Wales Rises to the Recycling Challenge; John Griffiths, Environment and Sustainable Development Minister for Wales, Tells How the Nation Has Embraced Recycling, but There Is Still a Lot of Work to Be Done If Ambitious Targets Are to Be Met
Byline: John Griffiths
TWO years ago we set the people of Wales a challenge - to recycle 52% of their waste by 2012-13, 70% by 2025 and to reach zero waste by 2050.
The people of Wales, supported by their councils, have risen to the challenge and statistics released last week revealed that Welsh councils collectively recycled 53% of their waste in the first quarter of 2012-13.
This means that Wales is now recycling or composting more than half of its municipal waste - this is significant, especially when you consider that 10 years ago Wales was recycling just 12.5% of its waste. I am extremely proud of our achievements.
The statistics also show there has been a two percentage point increase in recycling and composting compared to the same three months in 2011-12.
This means that we are firmly on track to meet our first statutory target, and demonstrates that the hard work by Wales' local authorities is paying off.
With the highest recycling rate of any country in the UK, Wales is leading the way in effective waste management.
Despite our success, we need to keep the momentum going, and continue to work with Wales' local authorities to come up with solutions that work for the people of Wales and ensure our recycling rates continue to rise.
Right across Wales, people are increasingly realising that burying their rubbish in the ground is no longer an option and are choosing more sustainable ways to manage their waste.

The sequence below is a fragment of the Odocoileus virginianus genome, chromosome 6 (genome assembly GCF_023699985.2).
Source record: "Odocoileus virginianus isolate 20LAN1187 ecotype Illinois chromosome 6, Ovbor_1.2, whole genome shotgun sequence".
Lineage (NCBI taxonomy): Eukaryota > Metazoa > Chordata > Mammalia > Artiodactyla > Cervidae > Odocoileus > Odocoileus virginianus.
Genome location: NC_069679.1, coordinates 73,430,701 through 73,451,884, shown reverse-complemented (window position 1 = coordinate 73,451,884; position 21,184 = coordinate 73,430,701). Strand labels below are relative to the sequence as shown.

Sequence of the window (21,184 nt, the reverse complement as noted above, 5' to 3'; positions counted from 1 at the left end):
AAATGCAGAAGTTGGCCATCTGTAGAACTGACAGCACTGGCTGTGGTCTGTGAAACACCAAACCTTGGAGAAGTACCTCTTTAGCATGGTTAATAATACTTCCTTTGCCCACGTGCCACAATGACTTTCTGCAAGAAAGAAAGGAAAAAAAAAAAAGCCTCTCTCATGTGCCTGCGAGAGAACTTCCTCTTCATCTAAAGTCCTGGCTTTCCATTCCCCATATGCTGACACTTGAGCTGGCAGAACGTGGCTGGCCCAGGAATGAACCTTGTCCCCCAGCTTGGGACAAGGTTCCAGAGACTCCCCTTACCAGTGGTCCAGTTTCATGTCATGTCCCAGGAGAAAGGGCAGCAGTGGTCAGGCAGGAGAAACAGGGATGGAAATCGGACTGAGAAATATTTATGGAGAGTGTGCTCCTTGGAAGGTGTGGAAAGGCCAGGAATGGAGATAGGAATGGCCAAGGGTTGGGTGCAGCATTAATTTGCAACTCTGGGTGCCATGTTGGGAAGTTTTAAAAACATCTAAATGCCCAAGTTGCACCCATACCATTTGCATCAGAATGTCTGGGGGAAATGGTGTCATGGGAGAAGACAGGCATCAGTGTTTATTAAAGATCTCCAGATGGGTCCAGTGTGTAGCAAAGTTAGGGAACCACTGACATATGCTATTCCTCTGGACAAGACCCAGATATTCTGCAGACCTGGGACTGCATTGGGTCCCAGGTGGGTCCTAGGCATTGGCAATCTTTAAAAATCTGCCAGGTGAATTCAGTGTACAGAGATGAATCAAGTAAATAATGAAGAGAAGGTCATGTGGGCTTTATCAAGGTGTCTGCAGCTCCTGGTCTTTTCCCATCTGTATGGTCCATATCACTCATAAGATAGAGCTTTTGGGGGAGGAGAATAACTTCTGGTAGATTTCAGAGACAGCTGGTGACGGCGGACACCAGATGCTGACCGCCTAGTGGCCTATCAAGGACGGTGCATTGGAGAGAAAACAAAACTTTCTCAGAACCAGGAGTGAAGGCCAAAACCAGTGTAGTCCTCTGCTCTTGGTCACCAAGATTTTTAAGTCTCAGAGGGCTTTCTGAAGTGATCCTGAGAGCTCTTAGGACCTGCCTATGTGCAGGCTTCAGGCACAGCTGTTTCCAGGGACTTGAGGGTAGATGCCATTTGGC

I am very grateful to the people across Wales who take a few extra minutes each week to separate out and recycle their waste, rather than throwing everything into the bin. I believe that achieving this significant milestone has largely been the result of the funding support we have provided to local authorities to make improvements to their collection services, and to the way that they have managed this transition so that it works well for people across Wales.
Today, every Welsh council provides a weekly food collection service, which covers nine out of 10 households - this is a significantly higher proportion than elsewhere in the UK.
Separating out food waste from people's rubbish not only diverts a huge amount of waste away from landfill, it also makes us far more aware of the food we are wasting, which often results in reduced waste and lower food bills.
I am delighted that the Welsh public have taken up the system so enthusiastically.
Weekly food waste collections also mean that left-over food is removed from their rubbish bins, and we have found that this is popular with householders as it ensures that there is not a build-up of bad smells.
The weekly food waste and recycling collections also mean that most people's rubbish is collected each week, so there is no need for councils to spend money collecting half-empty black bags every week. …